Cinque Terre, meaning “five lands,” is composed of the five villages Riomaggiore, Manarola, Corniglia, Vernazza, and Monterosso. Each village contains many boxy, pastel colored buildings, tiny streets and pathways, and sculpted terraces. The villages—although colorful—almost look to be natural parts of the cliffs. Appearing to be carved directly into the coastline, these villages are secluded from the world, and the people who live here seem to have their own unique ways of life.
Each of the five sections of Cinque Terre has a different personality, history, and quality that adds to the overall city. First, Riomaggiore is often seen as the HQ of Cinque Terre. It is the largest of all of the villages. Here, there is a castle that was used for defense purposes in the 13th century, and near the castle is the Oratory of San Rocco that was built in remembrance of the people killed by the plague. Second, Vernazza has a small harbor that was used historically for travel by ship. Ships departed from its harbor to go to the Republic of Genoa and to other countries. Third, Manarola is the oldest of all of the villages. Natives here speak a dialect known as Manarolese. Fourth, Monterosso is the village that is often chosen by tourists. It has old and new halves that are joined by an underground tunnel. Fifth, Corniglia is the smallest village and is surrounded by vineyards. To reach the village, one must climb many stairs or take a shuttle bus. The unique assets of each village with the contrasting interconnectedness of the people who inhabit each village is what really makes Cinque Terre extraordinary. The city was created through interaction between the villages.
Before researching, I did not know much about Cinque Terre, so I did not have many preconceived notions, but I did underestimate the amount of history behind these five, small villages. I knew that many people travel to the villages to experience the beauty of the beaches and towns, so I made the mistake of assuming that beauty was the only amazing aspect of Cinque Terre. In relation to the other cities that we explore during Cultural Routes, I did not think that the history behind Cinque Terre could compare. In reality, the history behind the villages is extensive and even dates back to the 11th century.
According to National Geographic, the area where Cinque Terre is located now has been inhabited by people since the Bronze Age, but during the 11th century is when the villages really began to form. At this time, the Tuscan Obertengo family ruled, and the forest slowly began to turn into cultivated land. In the 12th century, the villages became a part of the Republic of Genoa, and in the 15th century, the villages began to be called “Cinque Terre.” During the 16th and 17th centuries, the villages were often under attack by pirates, and there were several natural disasters that pushed the villages into poverty. The building of railroads in the 1870’s was what helped the villages out of poverty. In 1970, Cinque Terre became a UNESCO World Heritage Site. A World Heritage Site is a place that is recognized by the United Nations Educational, Scientific and Cultural Organization (UNESCO) as of superior cultural and/or physical importance. UNESCO decided that this applied to Cinque Terre based on the fact that the city is a cultural site that represents the interaction between people and nature, is an outstanding example of the architecture of a certain time period, and is an example of human settlement that has a culture dependent on sea and land use.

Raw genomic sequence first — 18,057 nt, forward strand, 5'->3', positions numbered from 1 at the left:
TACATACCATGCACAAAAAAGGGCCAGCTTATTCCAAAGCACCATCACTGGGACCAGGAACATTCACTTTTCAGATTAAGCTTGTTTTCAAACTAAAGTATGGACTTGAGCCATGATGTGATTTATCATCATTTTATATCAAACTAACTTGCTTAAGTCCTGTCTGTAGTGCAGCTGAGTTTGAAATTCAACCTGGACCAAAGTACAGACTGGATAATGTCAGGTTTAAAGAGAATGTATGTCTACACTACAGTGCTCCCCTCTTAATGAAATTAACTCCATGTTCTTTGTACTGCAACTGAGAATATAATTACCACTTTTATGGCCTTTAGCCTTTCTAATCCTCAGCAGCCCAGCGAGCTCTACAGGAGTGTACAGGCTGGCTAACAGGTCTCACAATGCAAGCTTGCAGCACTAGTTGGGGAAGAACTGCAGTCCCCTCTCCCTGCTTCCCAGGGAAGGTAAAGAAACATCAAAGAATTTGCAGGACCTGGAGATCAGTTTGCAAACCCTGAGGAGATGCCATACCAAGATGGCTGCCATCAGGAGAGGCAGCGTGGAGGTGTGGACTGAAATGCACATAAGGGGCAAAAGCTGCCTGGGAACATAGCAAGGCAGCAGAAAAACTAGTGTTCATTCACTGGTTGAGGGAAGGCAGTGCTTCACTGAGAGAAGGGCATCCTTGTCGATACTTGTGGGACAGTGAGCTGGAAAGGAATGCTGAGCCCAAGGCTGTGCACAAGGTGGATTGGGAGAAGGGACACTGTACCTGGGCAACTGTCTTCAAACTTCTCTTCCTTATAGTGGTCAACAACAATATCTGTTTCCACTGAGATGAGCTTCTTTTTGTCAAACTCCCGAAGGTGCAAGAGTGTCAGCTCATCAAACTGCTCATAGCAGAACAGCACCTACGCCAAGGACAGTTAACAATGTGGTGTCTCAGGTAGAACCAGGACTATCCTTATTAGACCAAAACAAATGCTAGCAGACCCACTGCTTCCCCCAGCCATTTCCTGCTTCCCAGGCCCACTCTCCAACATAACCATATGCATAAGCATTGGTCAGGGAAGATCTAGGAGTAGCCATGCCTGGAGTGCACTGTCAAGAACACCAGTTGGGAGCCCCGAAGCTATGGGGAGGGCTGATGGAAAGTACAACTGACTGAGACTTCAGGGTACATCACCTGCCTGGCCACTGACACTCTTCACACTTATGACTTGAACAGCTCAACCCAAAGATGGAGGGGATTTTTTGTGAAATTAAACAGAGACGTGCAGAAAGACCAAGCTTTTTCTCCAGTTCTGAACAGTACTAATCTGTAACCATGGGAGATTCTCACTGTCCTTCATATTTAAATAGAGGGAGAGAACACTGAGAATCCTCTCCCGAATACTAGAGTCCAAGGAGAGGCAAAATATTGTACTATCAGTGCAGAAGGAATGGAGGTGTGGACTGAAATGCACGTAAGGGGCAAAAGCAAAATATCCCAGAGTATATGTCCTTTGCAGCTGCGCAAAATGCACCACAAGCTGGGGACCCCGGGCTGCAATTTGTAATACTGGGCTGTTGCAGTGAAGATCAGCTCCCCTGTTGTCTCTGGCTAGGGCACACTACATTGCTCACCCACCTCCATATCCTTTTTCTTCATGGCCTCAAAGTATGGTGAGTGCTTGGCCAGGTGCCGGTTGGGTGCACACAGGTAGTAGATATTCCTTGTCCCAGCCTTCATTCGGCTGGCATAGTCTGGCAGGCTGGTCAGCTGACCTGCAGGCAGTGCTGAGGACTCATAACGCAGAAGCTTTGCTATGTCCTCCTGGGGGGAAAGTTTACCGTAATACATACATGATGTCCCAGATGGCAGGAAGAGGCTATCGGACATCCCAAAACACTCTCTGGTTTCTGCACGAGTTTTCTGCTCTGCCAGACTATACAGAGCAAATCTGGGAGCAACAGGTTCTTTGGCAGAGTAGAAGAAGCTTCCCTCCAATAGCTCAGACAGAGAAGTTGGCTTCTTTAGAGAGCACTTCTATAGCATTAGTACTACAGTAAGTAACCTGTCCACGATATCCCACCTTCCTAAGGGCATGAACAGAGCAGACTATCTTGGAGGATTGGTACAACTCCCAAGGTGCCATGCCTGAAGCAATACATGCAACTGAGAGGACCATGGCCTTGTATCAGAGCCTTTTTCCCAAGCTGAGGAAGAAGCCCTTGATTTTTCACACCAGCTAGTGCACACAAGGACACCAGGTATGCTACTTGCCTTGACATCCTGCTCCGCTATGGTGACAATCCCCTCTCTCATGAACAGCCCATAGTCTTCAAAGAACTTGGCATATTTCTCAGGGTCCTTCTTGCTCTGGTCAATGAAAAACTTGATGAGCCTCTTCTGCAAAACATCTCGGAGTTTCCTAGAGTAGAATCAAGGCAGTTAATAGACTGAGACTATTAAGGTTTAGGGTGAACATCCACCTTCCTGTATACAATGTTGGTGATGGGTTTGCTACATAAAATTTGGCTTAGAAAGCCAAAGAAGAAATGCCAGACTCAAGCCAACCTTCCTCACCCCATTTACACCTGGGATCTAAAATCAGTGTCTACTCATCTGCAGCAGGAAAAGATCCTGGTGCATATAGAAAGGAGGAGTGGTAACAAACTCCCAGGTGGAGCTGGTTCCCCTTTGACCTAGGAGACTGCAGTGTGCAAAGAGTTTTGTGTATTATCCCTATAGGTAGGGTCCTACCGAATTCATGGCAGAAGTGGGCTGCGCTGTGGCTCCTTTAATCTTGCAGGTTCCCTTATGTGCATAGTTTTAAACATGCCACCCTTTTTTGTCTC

Before the 1920s, the people of Cinque Terre relied heavily on the Mediterranean, but with the addition of railroads and increased travel to the villages, the villages were able to make money from tourism. Tourism brought the villages out of poverty, however, recently the amount of tourism has started to affect the villages in a destructive way. The question I would like to answer through a City-As-Text Approach relates to this destruction.
The question I would like to answer is:
How are the people, villages, culture, and environment affected by tourism? Considering that tourism brought wealth, how do native people view tourism, the people who visit, and the future of Cinque Terre with the effects of tourism? Do the views differ from village to village?
The ways I plan to tackle this problem include mapping, observing, and interacting. When mapping, I will pay attention to the presence or absence of tourist-like attractions (What have the villages built to attract tourists, if anything?) along with the wear on the villages due to tourism (Is there pollution? Are the important buildings or buildings in general well kept?). Upon observing, I will try to see what kind of person stands out (Is it the person who lives in Cinque Terre or the tourist?) and how people react to the tourists. Finally, through interaction, I will be able to most successfully approach my problem. I will be able to see attitudes of different people towards tourism (How do they really feel about the tourism?), gain knowledge about the effects of tourism that the villagers have noticed (effects on environment, culture, quality of buildings, etc.), how the villagers are reacting to this over-tourism, and what their worries are about the future.